1. This is a very thought-provoking post, Joseph. We all know that privacy thresholds for customers change with the times. I recall working in the banking industry in 1970’s when ATMs first came on the scene. Docutel (an early pioneer manufacturer of ATM’s) was surprised customers were reluctant to put their deposit in a machine they did not know well enough to invite to dinner. So, most banks posted a teller beside the ATM machine to allay customer fears and communicate there was no need to be concerned about privacy. And, they assured the customer they could still take their banking business inside to a live person. Still, it took years for the majority of customers to accept the idea of an ATM.

    Therein lies the solution. Communication, transparency, and choice produce a highly informed customer who elects to turn in their privacy for personalized treatment. And, the bank customer was never shoehorned into ATM or nothing. If I were Mercedes-Benz, I would put the RFID chip inside, explain to the customer its goal, and give them the option of deactivating it if they “do not want cookies.” We all worry about a big brother we do not know, especially one who tricks or dupes us without our consent or knowledge. But, if that brother was a happy-go-lucky person who tells great, self-deprecating stories at the family reunion, we might chose to loan him our credit card to go buy more ice for the big lunch spread.

    Privacy is in the eye of the beholder at a given point in time. Imbedding chips in your body sounds creepy to me today, but do I want the housekeeper in my hotel to notice I use extra towels and leave me a few spare ones? I do. Do I want the room service person to notice I never eat the kiwi on my fruit plate and put that fact in my guest profile for stays in that brand hotel around the world so kiwi stops being included? You bet. I stopped looking for cameras in the hotel guest room long ago.

    Thanks for raising this important topic. I look forward to seeing the responses. Good luck on “the airbnb way.” It is a great read as I wrote in my Amazon five-star review.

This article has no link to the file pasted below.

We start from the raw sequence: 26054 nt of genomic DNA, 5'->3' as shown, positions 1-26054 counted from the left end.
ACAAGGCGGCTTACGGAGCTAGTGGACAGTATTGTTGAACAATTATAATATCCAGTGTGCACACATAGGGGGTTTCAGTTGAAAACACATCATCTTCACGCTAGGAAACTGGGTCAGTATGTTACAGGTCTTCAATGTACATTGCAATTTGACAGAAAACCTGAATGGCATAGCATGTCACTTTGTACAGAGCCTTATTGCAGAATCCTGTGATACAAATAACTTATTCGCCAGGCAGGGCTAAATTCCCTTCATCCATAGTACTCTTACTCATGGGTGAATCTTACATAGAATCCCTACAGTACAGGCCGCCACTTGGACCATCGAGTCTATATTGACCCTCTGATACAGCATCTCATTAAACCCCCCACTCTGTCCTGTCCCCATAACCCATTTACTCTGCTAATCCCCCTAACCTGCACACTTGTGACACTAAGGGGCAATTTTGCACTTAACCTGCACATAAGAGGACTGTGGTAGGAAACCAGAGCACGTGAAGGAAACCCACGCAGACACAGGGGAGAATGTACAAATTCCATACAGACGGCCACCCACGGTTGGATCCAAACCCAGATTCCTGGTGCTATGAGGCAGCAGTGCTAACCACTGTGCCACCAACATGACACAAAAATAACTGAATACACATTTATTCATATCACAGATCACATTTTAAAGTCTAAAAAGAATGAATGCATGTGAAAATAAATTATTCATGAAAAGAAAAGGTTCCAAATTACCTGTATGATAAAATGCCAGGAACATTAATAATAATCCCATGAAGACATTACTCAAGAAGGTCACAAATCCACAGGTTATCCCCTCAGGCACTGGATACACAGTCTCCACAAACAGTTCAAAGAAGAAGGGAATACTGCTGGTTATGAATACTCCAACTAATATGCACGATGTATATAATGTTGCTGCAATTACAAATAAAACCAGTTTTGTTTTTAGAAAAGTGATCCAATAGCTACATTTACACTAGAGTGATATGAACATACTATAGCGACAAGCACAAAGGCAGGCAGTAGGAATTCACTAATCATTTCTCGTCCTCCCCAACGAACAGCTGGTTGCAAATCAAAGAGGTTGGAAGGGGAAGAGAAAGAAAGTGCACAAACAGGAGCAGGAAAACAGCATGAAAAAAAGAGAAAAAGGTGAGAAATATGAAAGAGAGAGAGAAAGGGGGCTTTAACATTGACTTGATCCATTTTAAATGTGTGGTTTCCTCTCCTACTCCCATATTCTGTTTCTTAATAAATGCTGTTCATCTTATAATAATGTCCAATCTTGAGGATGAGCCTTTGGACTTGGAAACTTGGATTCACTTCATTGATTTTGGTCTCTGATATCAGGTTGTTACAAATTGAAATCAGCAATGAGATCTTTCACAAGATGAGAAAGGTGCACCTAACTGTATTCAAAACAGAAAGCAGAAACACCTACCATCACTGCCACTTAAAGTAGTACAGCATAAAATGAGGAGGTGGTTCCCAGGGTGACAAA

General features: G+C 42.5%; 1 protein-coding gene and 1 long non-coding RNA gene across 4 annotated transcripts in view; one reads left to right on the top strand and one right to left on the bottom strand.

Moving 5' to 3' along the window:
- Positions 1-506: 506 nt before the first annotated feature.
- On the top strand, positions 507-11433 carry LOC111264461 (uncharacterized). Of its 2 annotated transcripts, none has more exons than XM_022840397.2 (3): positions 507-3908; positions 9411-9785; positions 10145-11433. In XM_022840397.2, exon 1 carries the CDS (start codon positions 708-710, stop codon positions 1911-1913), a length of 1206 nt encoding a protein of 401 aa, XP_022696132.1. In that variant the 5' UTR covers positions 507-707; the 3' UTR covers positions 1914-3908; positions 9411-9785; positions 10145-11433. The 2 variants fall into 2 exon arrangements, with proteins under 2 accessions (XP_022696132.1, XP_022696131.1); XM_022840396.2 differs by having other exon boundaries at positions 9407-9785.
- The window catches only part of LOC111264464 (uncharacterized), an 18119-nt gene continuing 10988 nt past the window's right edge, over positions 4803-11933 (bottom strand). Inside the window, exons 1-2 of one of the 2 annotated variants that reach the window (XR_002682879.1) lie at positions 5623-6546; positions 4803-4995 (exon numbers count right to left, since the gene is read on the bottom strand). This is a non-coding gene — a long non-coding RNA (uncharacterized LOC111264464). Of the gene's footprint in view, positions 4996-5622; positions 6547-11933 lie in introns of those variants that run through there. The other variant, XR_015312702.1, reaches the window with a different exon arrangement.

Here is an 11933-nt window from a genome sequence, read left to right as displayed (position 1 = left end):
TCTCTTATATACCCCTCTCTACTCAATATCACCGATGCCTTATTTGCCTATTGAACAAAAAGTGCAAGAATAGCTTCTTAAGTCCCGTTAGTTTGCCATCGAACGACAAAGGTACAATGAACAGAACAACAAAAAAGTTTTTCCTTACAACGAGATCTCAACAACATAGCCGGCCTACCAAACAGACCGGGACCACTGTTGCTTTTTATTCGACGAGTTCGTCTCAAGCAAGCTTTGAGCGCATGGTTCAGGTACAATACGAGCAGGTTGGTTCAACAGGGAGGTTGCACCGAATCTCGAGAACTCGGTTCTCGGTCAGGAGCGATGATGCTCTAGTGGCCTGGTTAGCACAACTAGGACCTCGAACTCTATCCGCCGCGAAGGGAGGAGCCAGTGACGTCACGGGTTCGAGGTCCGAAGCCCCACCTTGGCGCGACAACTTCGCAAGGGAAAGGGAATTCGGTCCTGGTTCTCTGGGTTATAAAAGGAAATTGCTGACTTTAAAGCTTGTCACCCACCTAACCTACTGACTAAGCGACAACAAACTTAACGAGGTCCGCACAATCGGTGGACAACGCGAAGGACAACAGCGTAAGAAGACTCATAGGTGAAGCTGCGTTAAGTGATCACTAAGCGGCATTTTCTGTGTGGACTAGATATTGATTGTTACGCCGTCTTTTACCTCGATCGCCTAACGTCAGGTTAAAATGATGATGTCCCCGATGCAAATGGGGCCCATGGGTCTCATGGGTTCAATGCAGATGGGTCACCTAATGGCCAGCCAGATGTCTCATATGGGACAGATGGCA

2. Hi Joseph: I can’t judge anyone for how much privacy they seek or abdicate. It’s an emblem of our times that the ubiquity of mobile software applications has inured many people to having their most intimate details to escape into the cloud and beyond. As a result, unprecedented power has accrued to companies, while consumers have absorbed unprecedented risks.

    Personally, it has never been inconvenient to order a drink by verbally communicating my preference to a bartender. And it doesn’t bug me to have to announce my name to the auto dealer service desk worker when I drive in for an oil change. In fact, I’d be super-irritated at the dealership to see my name lit up on a sign board for everyone to see when I rolled into the arrivals lane. I know I’m far from unique.

    Still, I see great potential for the Swedish-developed embedded chip technology you describe. Could people who suffer from seizures be safer if they had implanted chips that could inform emergency personnel of their conditions? Would implanted chips reduce human trafficking, and protect other vulnerable populations? What would be the ramifications if, in the name of ‘public safety,’ governments mandated use of this technology for certain groups? What about ethical concerns, unintended consequences, and potential for nefarious use?

    Another matter to consider with implanted chips is what, exactly, constitutes acceptance of a transaction, and ultimately, payment. In the last decade or so, vendors have benefited by effectively ‘moving the payment line’, ostensibly for customer convenience. But technologies such as Apple Pay and implanted chips also diminish a crucial final step for customers: physically tendering payment, either by cash or credit card. I prefer doing this because it demands that I stop, look, and importantly, think before I part with my money. I question whether it’s truly beneficial for consumers to continually remove the pay barriers, impediments, stop-gaps, or whichever term you want to use.

  3. Chip and Andrew, as usual you are brilliant and thoughtful with regard to the benefits and risks of breakthrough technologies. Your insights on perceived privacy, vulnerability and trade-offs advances the conversation greatly. Thank you.